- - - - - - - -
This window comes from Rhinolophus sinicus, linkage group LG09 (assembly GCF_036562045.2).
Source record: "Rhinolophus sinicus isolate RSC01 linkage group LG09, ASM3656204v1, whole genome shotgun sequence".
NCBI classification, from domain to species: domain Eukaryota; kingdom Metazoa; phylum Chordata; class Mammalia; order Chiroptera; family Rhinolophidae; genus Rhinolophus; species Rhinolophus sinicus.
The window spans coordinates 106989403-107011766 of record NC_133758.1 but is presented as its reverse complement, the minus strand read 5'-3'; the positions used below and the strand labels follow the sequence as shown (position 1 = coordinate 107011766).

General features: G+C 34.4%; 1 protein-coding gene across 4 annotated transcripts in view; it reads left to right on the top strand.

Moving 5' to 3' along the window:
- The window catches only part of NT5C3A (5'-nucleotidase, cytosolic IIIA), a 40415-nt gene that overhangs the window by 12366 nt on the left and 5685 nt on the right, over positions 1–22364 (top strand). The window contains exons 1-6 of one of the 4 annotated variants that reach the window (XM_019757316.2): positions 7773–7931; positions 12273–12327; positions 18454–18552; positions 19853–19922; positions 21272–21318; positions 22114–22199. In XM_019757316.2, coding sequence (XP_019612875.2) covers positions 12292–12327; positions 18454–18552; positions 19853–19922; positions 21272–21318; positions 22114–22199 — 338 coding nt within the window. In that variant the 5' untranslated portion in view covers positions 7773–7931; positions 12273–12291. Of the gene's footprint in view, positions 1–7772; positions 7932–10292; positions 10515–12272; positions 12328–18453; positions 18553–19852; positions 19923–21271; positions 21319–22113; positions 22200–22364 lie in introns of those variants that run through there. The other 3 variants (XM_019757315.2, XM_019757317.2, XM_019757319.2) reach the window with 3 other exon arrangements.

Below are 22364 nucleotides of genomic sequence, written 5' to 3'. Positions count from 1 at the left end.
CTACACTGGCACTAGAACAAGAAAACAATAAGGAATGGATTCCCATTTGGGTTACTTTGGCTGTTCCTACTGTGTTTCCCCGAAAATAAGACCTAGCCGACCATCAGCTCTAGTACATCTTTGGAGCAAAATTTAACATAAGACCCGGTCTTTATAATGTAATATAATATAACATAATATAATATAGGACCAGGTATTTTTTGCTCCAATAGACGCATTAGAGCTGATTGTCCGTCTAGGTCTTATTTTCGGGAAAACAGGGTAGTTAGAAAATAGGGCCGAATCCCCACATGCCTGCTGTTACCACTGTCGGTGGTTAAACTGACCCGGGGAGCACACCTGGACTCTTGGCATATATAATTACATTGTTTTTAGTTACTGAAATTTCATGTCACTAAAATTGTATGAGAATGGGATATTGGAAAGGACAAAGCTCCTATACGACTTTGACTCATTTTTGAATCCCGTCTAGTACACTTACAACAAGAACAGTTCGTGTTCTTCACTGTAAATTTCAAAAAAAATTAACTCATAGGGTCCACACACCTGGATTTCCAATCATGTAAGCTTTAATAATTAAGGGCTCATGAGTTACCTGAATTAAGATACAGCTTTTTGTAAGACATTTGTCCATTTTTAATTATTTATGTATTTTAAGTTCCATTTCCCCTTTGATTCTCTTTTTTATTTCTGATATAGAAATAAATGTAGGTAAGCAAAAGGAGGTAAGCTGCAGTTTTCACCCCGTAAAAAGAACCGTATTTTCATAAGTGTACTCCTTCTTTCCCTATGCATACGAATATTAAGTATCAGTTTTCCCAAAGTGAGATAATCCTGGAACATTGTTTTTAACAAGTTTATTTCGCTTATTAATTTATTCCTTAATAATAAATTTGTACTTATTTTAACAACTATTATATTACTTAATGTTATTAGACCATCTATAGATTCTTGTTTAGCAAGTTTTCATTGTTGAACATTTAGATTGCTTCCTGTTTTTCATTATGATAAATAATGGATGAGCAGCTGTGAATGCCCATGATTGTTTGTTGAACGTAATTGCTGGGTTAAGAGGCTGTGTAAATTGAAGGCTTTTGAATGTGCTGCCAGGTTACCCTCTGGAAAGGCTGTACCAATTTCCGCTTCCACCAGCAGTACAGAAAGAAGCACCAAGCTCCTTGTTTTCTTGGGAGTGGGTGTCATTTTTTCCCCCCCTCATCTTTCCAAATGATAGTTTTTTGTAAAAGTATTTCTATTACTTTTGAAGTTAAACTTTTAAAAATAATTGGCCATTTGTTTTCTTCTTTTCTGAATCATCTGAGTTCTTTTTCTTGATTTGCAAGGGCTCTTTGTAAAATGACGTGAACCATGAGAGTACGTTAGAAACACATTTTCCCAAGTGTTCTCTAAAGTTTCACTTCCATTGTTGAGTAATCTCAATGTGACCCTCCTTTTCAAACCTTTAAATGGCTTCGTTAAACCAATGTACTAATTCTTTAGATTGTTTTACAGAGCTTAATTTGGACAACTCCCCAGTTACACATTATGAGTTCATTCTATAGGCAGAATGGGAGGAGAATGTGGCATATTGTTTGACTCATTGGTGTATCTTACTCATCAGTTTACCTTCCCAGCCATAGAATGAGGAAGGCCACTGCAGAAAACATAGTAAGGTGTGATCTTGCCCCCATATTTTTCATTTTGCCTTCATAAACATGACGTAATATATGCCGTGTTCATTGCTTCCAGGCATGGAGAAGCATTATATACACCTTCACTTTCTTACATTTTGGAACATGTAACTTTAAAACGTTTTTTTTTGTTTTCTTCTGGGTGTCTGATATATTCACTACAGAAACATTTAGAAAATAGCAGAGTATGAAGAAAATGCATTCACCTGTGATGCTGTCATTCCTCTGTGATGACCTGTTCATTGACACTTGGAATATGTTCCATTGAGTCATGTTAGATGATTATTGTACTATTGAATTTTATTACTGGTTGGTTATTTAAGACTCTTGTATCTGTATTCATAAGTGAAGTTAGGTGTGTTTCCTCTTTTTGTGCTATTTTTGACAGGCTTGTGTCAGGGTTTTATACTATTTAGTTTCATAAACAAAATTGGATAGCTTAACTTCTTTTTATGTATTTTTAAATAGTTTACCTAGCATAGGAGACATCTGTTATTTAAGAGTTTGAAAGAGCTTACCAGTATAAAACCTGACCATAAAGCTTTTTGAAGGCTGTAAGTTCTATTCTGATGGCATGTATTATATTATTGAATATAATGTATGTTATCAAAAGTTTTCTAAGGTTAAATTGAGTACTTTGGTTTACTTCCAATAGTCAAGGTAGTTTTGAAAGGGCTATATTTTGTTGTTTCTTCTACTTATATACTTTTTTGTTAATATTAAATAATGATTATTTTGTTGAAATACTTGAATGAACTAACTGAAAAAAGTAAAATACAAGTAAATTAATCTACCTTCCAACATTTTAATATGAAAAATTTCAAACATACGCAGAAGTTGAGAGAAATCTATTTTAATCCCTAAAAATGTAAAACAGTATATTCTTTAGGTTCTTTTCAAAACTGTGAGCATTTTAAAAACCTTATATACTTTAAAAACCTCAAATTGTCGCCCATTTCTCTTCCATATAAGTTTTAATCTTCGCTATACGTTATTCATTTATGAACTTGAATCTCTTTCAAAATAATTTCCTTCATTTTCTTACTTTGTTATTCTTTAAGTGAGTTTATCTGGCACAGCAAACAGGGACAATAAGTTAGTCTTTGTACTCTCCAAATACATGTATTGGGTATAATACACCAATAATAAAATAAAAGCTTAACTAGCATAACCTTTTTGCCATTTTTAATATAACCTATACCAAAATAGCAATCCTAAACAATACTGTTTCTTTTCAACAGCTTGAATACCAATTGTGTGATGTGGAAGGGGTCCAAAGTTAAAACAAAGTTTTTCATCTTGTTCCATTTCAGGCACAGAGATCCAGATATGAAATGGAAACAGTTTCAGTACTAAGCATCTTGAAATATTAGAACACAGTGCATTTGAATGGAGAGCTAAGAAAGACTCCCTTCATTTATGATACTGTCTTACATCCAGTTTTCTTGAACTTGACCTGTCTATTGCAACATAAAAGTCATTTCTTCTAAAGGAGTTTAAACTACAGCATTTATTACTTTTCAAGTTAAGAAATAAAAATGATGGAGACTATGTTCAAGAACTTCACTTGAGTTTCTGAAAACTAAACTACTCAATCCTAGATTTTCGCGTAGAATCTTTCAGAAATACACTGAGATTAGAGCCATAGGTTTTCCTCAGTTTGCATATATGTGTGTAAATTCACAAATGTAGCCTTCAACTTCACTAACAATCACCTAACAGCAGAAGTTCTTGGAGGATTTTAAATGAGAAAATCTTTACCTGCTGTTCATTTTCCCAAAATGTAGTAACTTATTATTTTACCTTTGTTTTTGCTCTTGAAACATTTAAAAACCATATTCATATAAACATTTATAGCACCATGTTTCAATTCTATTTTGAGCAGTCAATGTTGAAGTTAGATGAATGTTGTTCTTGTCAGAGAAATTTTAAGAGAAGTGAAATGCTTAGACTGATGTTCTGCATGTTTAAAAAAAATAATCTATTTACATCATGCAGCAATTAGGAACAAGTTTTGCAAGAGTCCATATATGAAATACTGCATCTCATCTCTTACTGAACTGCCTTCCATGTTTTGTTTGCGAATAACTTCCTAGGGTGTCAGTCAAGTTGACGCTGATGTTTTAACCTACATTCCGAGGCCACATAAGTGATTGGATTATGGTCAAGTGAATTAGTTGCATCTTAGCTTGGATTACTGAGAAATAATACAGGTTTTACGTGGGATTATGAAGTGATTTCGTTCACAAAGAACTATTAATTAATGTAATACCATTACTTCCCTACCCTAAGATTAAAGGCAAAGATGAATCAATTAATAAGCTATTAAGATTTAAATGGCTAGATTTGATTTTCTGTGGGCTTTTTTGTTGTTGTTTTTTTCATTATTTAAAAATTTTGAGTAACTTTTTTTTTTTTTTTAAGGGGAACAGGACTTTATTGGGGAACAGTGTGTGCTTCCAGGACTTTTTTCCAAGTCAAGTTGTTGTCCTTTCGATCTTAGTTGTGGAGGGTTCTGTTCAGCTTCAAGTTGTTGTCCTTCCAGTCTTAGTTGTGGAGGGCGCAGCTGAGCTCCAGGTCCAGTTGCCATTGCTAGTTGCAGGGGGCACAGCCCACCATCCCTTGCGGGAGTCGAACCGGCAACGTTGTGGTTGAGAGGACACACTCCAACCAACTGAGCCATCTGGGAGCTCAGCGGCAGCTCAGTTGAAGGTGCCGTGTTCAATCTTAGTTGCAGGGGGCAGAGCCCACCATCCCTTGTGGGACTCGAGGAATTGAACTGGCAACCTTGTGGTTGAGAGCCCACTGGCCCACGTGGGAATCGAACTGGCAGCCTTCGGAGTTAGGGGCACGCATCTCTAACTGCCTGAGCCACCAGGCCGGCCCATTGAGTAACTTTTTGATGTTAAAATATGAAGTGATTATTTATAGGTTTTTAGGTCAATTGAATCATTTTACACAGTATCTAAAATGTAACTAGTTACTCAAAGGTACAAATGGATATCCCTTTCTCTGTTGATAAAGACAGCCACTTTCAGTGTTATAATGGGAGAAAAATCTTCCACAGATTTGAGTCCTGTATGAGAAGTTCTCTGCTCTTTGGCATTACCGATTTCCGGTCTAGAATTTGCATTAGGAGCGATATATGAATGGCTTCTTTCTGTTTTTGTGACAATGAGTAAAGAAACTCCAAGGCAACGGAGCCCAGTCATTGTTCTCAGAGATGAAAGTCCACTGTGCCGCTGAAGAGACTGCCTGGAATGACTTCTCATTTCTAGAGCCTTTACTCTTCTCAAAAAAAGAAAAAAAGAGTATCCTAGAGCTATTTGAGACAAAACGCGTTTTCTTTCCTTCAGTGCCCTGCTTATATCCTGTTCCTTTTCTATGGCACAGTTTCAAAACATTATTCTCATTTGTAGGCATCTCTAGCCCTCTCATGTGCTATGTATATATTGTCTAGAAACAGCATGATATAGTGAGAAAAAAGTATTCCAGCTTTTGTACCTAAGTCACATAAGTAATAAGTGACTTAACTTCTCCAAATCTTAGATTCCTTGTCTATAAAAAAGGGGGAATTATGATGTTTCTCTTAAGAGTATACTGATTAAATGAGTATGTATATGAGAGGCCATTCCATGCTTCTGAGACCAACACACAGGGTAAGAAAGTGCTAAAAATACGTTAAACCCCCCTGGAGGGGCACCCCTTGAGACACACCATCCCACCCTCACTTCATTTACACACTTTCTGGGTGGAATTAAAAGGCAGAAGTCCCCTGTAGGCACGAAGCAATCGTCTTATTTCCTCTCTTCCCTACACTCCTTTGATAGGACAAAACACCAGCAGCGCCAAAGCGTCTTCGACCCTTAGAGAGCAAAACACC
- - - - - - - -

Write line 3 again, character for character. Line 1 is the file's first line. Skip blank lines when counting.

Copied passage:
NCBI classification, from domain to species: domain Eukaryota; kingdom Metazoa; phylum Chordata; class Mammalia; order Chiroptera; family Rhinolophidae; genus Rhinolophus; species Rhinolophus sinicus.